Once the Ferris Wheel had been the height of fun. It had over seen all the laughter of the theme park but now all the rides sat empty and only the wind came to play.
Once the Ferris Wheel had been the height of fun. It had over seen all the laughter of the theme park but now all the rides sat empty and only the wind came to play.
He hadn’t thought about that day in a long time but watching the brightly light Ferris wheel turning, the memory stirred.
He had been a boy, excited to go on all the rides at the little amusement park. There had been bumper cars, boat swings, a paratrooper and the Ferris wheel with it’s bright yellow cages.
Then sirens wailed, news spread of an nuclear explosion at the power plant and everyone had to leave. He had gotten on to a bus with his family.
‘We’ll be back soon,’ his mother had said, ‘then you can go on the rides.’
But they never returned.
(Inspired by; https://rochellewisoff.com/2019/03/20/22-march-2019/ with thanks)
I thought my mum had thrown all the photos of that day away but I found one in the bottom of a shoe box. Mum had mis-timed taking the photo so instead of our smiling faces were the backs of our heads.
Tears clouded my eyes and I was there once more at the theme park, riding the wooden ‘run away’ roller coaster with my younger sister. Our cries of delight echoed in my ears as we raced around the track and then my sister flew out of the cart as we rushed down the hill. Her fingers briefly touched mine then she was gone.
(Inspired by; https://rochellewisoff.com/2018/01/17/12-january-2018/ with thanks).
The theme park had stood empty for years. The rides rusting away, nature slowly reclaiming the land back. Animals came and went, making their homes in the now forever dark Haunted House and the infamous Hall Of Mirrors. The wind played through the Big Wheel, making it rock and creak eerily. Water lapped in the lake and against the sides of the Swan Boats and the Bumper Boats.
People sometimes came still. They vandalised what they could, took things they could sell and did dodgy dealings. Other people were more respectful. They looked, took photos and memories before leaving in peace.
The demons didn’t enjoy when the mortals invaded their space. In the daytime, they were weak and busy working to do anything about it. At night though, the demons came together and did whatever they could to make people stay away from the abandoned theme park.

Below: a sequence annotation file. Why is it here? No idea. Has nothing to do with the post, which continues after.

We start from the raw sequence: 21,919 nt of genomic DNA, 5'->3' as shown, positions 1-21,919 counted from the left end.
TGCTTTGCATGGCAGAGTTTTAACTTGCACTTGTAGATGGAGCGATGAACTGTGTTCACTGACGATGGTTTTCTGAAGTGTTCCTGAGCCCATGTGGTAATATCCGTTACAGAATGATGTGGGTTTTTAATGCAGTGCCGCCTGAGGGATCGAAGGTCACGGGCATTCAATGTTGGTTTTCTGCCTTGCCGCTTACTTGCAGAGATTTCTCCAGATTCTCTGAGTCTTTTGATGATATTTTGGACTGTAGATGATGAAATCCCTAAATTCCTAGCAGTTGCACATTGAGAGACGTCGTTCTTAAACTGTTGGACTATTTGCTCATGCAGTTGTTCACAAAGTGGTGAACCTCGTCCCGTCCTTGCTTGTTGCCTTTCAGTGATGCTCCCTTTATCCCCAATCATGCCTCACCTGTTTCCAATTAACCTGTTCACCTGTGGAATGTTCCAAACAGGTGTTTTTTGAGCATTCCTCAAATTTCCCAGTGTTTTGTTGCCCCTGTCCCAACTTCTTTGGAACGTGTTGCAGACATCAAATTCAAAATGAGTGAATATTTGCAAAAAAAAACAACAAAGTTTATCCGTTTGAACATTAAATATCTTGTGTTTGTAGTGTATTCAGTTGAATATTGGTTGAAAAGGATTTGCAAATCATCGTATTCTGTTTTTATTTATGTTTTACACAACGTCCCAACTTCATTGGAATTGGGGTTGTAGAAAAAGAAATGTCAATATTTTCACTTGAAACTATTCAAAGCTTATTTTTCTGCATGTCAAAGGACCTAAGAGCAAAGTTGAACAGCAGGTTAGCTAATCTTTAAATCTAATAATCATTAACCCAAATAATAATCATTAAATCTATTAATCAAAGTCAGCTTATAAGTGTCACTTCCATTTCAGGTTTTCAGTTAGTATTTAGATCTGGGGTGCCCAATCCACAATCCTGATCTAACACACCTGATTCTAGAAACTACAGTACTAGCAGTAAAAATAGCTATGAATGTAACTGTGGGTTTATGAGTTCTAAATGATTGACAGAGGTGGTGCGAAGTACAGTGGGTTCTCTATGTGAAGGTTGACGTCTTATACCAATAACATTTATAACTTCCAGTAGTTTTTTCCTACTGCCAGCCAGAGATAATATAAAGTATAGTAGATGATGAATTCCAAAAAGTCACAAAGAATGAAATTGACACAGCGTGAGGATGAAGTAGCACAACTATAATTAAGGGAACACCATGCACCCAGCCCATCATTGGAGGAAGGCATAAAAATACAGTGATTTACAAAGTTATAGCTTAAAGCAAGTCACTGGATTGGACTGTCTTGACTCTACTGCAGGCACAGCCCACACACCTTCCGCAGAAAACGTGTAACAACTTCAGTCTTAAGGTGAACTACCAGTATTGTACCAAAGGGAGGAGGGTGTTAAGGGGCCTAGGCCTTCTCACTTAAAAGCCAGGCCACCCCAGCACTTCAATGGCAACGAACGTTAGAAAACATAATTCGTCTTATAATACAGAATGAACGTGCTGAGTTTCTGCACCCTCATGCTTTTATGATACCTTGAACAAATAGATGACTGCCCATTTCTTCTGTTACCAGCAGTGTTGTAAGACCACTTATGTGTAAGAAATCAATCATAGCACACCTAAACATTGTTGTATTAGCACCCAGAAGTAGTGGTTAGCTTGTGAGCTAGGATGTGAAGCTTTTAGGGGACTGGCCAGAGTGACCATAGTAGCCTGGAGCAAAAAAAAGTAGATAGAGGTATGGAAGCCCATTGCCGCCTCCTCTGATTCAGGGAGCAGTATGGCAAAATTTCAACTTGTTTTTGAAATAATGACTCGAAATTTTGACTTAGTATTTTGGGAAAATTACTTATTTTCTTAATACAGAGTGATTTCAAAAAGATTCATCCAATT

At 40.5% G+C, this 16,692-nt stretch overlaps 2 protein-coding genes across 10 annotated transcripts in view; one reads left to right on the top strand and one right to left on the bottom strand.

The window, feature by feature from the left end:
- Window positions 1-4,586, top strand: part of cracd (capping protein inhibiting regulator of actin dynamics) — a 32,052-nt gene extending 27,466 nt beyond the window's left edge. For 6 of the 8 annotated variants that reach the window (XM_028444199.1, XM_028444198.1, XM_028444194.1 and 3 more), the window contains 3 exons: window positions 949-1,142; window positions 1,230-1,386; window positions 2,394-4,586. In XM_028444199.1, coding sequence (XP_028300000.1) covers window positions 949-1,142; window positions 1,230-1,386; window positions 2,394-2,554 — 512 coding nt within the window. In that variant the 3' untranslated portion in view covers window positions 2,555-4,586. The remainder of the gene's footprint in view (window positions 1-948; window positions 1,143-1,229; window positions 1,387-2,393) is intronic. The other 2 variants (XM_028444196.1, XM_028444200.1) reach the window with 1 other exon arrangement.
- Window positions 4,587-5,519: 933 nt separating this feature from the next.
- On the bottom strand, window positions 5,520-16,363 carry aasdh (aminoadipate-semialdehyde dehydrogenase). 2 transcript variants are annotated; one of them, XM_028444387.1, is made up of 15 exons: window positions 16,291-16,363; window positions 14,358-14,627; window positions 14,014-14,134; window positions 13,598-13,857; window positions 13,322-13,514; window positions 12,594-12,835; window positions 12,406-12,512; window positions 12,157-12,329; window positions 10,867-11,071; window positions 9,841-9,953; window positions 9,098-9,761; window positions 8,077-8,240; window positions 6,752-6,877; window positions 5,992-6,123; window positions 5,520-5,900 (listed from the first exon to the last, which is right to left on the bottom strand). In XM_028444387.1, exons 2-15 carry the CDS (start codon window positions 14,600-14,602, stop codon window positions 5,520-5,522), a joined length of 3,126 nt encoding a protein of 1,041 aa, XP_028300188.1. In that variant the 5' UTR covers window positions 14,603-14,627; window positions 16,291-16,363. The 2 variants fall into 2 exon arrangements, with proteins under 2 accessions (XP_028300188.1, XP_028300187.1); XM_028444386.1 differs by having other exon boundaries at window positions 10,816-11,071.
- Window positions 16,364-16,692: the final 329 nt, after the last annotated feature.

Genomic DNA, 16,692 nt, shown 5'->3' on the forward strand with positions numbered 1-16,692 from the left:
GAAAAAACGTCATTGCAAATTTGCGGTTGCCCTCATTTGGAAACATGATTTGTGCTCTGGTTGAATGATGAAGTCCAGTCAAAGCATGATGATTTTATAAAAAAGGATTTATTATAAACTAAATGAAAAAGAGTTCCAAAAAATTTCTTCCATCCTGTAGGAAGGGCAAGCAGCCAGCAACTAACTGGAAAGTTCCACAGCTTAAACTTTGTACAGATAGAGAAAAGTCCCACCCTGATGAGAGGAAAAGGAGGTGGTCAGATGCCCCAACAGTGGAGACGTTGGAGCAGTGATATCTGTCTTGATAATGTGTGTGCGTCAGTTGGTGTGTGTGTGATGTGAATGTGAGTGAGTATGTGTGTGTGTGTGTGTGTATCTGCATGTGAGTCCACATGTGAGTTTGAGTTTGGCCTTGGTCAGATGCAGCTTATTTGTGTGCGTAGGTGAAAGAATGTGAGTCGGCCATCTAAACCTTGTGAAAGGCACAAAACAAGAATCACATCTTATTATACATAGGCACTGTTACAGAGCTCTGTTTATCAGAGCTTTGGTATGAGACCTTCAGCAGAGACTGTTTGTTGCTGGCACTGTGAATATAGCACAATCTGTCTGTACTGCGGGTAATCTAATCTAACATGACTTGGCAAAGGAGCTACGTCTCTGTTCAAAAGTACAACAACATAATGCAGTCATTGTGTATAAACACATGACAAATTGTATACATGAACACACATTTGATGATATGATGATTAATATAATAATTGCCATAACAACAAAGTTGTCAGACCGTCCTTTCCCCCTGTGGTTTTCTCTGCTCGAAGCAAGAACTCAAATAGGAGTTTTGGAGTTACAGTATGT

To the demons this land was now theirs. People had left it, so way should they be allowed back on it? There weren’t many places left the demons could linger safely together. However, the humans kept arriving in greater numbers since the location of the place had gotten out on the internet. And now someone was bound to see one of the demons and freak out as mortals often do.
The demons decided they weren’t going to take from the humans ever again. If they banded together and made a plan to take over then it would solve a lot of their issues. Slowly, all the demons began together. Their hour was near.
It was hard to see what the first building they came across was. April tried to peer through the mass of green and brown plants. Perhaps it had been a house? It looked small enough. The crew moved on, Gun reminding them about not touching stuff and that there mission was just to document the environment and air.
‘What does the reader say?’ April asked, falling into step behind Trigg.
He shot her look, which of course she missed due to the mask and helmet, then looked down at the needle.
April tried to see over his shoulder, but she still couldn’t make it out.
‘It’s got a little higher,’ Trigg explained.
Feeling uneasy, April looked around them. More buildings were growing up out of the vegetation and trees. It was hard to imagine that the city had once looked very different. Fallen branches, leaves and rumble crunched underneath their heavy feet. They walked slowly, each member of the group, but April, seemly getting on with their individual tasks.
After a few minutes, they came to a very large building that must have once been a high school. Whilst the others gathered on what once had been steps, but was now a level carpet of green moss and grass, April walked closer to the front of the building. She could make out no letters or signs, just the empty windows and was that sound beyond dripping water?
Deciding, she was wrong, April turned back and watched the men, digging around in their rucksacks for equipment. In her head set she heard Gun giving orders.
‘We need soil samples from these spots,’ he declared as he waved a plastic map in the air, ‘and air tests alongside them. If we find any water, we take samples of that too.’